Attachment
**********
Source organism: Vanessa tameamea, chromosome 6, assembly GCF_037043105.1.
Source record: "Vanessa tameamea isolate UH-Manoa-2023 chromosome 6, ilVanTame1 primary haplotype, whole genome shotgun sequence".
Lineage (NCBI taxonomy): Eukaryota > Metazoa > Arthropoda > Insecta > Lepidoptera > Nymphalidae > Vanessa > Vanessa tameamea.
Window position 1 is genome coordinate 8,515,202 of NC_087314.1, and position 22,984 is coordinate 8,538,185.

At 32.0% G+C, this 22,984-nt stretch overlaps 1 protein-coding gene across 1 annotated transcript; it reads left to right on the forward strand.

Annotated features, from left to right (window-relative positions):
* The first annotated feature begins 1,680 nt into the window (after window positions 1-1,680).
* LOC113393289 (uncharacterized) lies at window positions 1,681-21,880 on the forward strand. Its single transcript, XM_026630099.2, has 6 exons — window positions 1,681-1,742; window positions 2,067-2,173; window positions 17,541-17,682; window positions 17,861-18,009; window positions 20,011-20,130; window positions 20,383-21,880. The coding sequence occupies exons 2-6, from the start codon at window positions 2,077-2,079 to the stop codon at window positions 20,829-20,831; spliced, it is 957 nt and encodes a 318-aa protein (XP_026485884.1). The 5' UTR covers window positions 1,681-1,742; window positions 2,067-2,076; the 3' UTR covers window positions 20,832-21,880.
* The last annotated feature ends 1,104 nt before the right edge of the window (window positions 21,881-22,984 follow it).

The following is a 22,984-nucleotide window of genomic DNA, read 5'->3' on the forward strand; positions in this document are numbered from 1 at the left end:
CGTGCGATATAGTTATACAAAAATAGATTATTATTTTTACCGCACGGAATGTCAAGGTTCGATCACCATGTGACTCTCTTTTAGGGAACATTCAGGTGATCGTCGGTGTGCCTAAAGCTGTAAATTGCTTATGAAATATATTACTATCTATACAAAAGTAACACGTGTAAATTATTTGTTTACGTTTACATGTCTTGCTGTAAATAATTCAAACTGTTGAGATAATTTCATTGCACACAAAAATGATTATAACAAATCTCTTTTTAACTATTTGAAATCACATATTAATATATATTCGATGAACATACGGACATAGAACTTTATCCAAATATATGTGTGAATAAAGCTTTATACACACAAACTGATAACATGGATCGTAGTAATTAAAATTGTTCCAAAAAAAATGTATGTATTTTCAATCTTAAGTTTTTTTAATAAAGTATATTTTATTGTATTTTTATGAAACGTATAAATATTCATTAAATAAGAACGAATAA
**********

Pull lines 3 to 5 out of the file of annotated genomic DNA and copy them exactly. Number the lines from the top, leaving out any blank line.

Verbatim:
Lineage (NCBI taxonomy): Eukaryota > Metazoa > Arthropoda > Insecta > Lepidoptera > Nymphalidae > Vanessa > Vanessa tameamea.
Window position 1 is genome coordinate 8,515,202 of NC_087314.1, and position 22,984 is coordinate 8,538,185.

At 32.0% G+C, this 22,984-nt stretch overlaps 1 protein-coding gene across 1 annotated transcript; it reads left to right on the forward strand.